Obviously a perfectly sane, rational person can produce disturbing work, but it's safe to say in such a case that the particular example of writing is not a reflection of the writer's preoccupations, longings, or overall mental state.
Those authors who become indignant and defensive over the idea that students may be judged for the content of their writing, their 'art,' seemingly haven't come in contact with a young writer whose prose is steeped in gratuitous violence and rage. I used to know such a group of writers in high school, was even friends with them before they took a dark, disturbing turn (echoed in their writings), and I regret to this day that I didn't say something to the school psychologist (though I did confront them, resulting in the rather messy ending of our two year friendship). Such writing strikes me as a cry for help, and it would be irresponsible of a teacher--whether at the high school level or a professor in a college setting--not to at least address the matter with the student, and, if necessary, take further action.

Catherine said...

It is interesting to hear your opinions based on such a different experience than I have had.

I hesitate to take on the "in loco parentis" role as a workshop leader, because the institution is a terrible parent. An instructor reporting a student to the school counselling staff is quite different from a fellow student doing so.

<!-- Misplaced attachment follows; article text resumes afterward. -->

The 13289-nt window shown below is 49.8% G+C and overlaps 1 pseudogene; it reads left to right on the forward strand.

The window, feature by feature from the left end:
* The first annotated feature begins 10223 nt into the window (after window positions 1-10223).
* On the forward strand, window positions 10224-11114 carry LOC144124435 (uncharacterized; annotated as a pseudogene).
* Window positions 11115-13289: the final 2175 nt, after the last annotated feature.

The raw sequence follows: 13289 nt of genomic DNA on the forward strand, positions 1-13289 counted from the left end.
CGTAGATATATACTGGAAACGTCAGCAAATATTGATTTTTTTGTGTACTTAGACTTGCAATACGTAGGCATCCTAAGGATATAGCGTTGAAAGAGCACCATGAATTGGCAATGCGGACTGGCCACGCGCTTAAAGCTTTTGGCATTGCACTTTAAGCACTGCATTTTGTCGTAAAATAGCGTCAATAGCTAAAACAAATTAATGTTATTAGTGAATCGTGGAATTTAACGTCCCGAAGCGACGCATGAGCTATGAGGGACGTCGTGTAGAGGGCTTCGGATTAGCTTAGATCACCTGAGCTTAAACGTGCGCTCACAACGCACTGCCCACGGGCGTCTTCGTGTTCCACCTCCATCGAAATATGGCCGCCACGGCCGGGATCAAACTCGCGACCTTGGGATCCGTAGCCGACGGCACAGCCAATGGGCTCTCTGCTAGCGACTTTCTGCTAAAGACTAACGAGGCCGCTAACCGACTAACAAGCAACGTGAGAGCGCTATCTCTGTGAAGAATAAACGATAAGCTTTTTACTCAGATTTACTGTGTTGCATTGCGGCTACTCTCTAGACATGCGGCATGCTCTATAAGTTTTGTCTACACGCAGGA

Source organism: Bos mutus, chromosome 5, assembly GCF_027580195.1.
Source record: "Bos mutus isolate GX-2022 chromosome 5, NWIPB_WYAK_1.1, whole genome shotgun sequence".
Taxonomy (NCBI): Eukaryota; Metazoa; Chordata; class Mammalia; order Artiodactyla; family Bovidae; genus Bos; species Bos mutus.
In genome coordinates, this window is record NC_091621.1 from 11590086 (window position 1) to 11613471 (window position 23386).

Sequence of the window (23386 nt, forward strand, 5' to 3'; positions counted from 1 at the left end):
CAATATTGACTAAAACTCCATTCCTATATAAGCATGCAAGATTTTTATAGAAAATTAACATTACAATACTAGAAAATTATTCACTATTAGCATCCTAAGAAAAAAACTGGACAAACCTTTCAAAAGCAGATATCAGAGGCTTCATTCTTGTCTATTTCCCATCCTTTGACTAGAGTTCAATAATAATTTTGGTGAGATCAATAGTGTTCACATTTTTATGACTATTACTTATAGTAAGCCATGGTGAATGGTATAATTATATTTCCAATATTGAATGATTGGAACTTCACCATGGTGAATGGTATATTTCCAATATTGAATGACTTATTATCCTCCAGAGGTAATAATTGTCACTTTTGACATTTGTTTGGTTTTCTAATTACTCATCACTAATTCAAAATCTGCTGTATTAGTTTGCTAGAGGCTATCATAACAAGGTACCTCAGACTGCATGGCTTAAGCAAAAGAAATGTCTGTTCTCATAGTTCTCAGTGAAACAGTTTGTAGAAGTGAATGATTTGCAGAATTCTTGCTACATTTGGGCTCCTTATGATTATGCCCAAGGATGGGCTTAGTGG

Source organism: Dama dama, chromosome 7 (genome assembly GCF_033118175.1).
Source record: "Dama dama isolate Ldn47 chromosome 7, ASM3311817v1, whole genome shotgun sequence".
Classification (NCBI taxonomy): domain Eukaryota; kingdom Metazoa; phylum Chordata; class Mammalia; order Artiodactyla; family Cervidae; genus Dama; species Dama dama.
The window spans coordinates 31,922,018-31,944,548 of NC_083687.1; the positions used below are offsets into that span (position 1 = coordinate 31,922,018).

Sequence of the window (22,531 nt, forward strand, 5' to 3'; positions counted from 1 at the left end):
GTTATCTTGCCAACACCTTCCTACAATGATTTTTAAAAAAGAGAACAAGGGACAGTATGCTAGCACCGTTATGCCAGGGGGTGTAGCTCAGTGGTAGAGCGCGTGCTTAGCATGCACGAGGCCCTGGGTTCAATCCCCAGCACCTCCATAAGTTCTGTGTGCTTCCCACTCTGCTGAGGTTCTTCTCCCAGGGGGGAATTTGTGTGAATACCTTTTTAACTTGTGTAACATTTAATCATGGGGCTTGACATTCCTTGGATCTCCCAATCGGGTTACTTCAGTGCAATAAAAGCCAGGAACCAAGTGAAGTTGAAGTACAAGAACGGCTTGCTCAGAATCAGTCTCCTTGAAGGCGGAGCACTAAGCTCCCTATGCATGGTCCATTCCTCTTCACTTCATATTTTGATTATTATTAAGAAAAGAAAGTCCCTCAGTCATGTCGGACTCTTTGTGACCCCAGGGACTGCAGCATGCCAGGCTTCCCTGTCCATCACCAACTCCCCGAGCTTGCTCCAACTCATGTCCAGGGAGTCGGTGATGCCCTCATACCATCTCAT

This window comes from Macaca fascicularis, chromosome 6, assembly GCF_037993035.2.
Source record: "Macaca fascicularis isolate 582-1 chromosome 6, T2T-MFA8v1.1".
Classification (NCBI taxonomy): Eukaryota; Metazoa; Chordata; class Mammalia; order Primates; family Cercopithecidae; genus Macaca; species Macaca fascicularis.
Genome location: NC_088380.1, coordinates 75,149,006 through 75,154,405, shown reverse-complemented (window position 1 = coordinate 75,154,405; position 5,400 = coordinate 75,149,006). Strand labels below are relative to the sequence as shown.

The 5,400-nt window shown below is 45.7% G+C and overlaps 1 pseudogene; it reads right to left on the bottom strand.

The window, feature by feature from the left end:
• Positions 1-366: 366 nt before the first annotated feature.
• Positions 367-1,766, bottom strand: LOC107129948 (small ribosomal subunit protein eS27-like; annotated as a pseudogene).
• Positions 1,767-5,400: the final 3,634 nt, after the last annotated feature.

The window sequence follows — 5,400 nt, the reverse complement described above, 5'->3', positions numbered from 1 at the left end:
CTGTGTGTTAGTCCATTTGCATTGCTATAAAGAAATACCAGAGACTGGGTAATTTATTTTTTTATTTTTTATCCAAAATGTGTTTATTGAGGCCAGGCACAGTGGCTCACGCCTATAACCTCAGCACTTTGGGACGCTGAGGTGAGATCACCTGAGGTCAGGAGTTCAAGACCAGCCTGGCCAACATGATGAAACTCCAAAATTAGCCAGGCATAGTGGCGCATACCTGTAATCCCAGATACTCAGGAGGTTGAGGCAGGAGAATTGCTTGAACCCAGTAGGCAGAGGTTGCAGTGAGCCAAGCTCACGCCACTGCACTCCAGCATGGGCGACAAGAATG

I also hesitate because right now in the US, there seems to be a rush to addiction/disease diagnosis and to depression diagnosis -- accompanied with medication with pretty serious side effects and often labels which permanently travel with a person.

We writers are pretty much all completely nuts in one way or another.

On the one hand, one ought to be allowed to express oneself in writing; on the other hand, it should not be the job of a writing workshop leader or the experience of an entire group of writers in workshop to slog through bloody-minded story after story. It is real anguish that is visited on the other members of the workshop.